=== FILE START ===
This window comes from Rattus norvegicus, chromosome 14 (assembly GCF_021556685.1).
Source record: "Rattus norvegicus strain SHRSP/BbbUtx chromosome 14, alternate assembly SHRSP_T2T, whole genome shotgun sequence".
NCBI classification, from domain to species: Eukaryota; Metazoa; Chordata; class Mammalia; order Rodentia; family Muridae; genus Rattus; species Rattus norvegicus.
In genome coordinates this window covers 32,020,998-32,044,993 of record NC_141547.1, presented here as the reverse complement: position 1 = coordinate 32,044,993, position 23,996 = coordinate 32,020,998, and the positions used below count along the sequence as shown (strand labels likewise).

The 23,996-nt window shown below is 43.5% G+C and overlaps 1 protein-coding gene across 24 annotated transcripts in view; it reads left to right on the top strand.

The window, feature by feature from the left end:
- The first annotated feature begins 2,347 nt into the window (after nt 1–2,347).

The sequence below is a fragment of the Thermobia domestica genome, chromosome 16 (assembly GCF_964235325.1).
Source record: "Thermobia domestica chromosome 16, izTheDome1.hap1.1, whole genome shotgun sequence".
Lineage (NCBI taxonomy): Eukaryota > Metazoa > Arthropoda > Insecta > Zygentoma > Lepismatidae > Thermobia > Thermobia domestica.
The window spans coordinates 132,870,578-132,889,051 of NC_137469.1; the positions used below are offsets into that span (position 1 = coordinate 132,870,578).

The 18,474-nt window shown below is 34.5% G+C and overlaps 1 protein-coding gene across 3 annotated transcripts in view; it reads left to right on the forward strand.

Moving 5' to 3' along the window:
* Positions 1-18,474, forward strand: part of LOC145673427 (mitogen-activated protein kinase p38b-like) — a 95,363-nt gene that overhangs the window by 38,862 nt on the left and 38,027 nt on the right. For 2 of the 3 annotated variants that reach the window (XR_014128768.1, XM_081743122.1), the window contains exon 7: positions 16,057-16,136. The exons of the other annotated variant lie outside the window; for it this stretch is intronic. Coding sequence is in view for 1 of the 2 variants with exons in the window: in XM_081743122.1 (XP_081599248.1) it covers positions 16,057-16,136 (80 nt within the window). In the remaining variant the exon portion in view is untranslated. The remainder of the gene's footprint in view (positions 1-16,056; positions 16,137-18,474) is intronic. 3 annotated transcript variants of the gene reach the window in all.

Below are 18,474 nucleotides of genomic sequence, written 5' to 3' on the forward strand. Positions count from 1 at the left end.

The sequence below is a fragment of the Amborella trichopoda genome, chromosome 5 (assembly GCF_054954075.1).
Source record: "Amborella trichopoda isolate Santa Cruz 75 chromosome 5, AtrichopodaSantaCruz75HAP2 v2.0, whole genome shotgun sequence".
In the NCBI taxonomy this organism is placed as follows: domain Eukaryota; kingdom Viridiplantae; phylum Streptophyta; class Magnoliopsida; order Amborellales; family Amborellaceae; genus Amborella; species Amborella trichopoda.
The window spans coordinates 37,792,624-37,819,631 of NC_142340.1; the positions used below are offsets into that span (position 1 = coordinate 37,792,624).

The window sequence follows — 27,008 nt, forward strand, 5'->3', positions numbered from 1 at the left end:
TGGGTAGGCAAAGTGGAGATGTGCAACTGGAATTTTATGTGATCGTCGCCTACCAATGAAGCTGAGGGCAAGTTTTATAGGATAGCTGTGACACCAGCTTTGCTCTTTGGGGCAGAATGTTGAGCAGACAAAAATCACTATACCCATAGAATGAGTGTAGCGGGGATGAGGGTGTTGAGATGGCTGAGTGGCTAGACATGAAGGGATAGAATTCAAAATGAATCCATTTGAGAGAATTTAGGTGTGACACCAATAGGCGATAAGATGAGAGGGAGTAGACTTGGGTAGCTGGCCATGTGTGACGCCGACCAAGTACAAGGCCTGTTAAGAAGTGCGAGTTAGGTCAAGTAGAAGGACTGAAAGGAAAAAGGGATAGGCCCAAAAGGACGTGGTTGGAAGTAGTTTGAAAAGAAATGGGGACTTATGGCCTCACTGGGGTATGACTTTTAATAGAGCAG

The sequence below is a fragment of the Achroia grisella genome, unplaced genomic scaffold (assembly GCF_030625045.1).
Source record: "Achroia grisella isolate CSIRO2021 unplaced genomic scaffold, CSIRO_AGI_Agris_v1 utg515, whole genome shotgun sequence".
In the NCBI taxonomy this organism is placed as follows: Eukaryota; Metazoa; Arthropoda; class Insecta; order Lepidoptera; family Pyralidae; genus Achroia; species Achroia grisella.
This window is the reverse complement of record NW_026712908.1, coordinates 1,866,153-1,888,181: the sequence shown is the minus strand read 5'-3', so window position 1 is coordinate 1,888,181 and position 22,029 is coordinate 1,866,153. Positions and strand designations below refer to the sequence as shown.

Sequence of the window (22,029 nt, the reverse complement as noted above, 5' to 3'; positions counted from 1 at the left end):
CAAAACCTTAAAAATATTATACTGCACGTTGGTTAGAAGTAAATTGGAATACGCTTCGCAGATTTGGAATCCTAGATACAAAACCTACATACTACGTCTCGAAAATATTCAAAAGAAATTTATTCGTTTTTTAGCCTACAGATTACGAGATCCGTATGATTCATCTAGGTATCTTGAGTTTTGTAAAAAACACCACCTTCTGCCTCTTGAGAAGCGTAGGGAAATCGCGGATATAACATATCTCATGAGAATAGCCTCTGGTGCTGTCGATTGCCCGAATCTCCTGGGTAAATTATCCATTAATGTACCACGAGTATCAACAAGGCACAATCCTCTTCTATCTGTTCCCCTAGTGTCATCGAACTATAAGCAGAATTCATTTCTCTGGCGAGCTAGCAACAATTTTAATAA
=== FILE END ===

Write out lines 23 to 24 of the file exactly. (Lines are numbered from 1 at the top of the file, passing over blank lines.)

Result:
Source record: "Achroia grisella isolate CSIRO2021 unplaced genomic scaffold, CSIRO_AGI_Agris_v1 utg515, whole genome shotgun sequence".
In the NCBI taxonomy this organism is placed as follows: Eukaryota; Metazoa; Arthropoda; class Insecta; order Lepidoptera; family Pyralidae; genus Achroia; species Achroia grisella.